Home » The Hybrid Porsche 911 Is Faster Than The Old GT2 RS

The Hybrid Porsche 911 Is Faster Than The Old GT2 RS

Hybrid 911 Ts2
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Enthusiasts have been awaiting the updated 911, chassis code 992.2, for years. What enhancements will Porsche make? How will they impact performance? Will the manual transmission stick around? Well, it looks like we’ll find out soon. The Porsche 911 is officially going hybrid, and we’ll know all about it on May 28.

Typically, the mid-cycle update of a 911 includes substantially new technology. The 997.2 saw the advent of a direct-injected engine that did away with pesky IMS bearing issues, the 991.2 marked the introduction of turbocharging to core models, and the big party trick of the 992.2 will be electrification. It was inevitable, really. Not only does electrification make regulatory compliance easier in today’s world of increasing emissions standards, it can also help turbocharged engines be more responsive. An electric motor can provide a kick of torque while the turbochargers are still spooling up, effectively eliminating lag.

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While torque fill isn’t the only way hybridization can make the new 911 quicker, it certainly helps. The new hybrid car with the optional Aerokit ran a Nürburgring Nordschleife lap time of 7:16.984 with Porsche hotshoe Jörg Bergmeister behind the wheel, which would make it quicker than a 997 GT2 RS, the range-topping widowmaker from 14 years ago. Sure, tire technology has also evolved substantially over that time period, but we’re at the point where regular 911s are absolutely stupid fast, to the point where you don’t need a much quicker car for the street.

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At this point, it’s unlikely that all main-line 911s will come with the high-voltage hybrid system, but don’t be surprised if 48-volt mild hybrid power spreads throughout the core lineup. Not only would an integrated starter-generator simplify the accessory drive and aid stop-start smoothness, it would also earn some brownie points with the EPA and should play nice with a manual gearbox. While other automakers have been busy killing off manual gearboxes due to low sales, Porsche customers have voted with their wallets, so there is financial incentive to keep a stick in the new 911.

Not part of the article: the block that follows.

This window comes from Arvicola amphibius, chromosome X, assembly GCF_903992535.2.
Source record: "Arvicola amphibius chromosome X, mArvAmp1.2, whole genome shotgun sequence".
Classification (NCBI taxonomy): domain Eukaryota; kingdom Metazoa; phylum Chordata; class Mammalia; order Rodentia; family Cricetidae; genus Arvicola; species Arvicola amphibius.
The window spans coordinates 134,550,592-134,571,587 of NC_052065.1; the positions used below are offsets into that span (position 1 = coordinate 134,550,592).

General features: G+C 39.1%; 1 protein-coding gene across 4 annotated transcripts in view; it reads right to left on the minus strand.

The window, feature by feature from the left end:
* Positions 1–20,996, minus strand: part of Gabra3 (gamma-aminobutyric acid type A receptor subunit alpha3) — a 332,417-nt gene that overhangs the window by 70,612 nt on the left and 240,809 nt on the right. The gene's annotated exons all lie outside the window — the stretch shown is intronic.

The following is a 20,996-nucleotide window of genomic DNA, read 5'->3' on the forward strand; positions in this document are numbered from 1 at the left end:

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Porsche 911

As the 718 Boxster and Cayman head towards full electrification, the 911 might be both the last combustion-powered Porsche sports car and the last one available with a stick. In any case, we’ll know a whole lot more about the 2025 Porsche 911 come May 28, when the car will make a full debut. Check back here when that happens, because we’re going to absolutely nerd out over the 992.2.

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(Photo credits: Porsche)

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Stef Schrader
Stef Schrader
8 days ago

good parsh

DaFaRo
DaFaRo
9 days ago

At this point, is Porsche, not Tesla, the Apple of the automotive industry. I feel like their limiting their vehicles performance so they can offer more performance on the next iteration.

Acid Tonic
Acid Tonic
9 days ago

So they increased the tire size again :p

Cant believe how much shoe these cars run.

Goof
Goof
9 days ago
Reply to  Acid Tonic

Have they?

911s have been on 295s standard for a bit now (305s with optional wheels), though I agree, it’s too much tire. It’s the old sledgehammer approach to solving the problem like you’d expect out of a Camaro or a Mustang, though… it does work.

I agree though. I miss the days when 911s came on 215 rears.

Kill all tires!

Goof
Goof
9 days ago

Absolutely zero issue with this.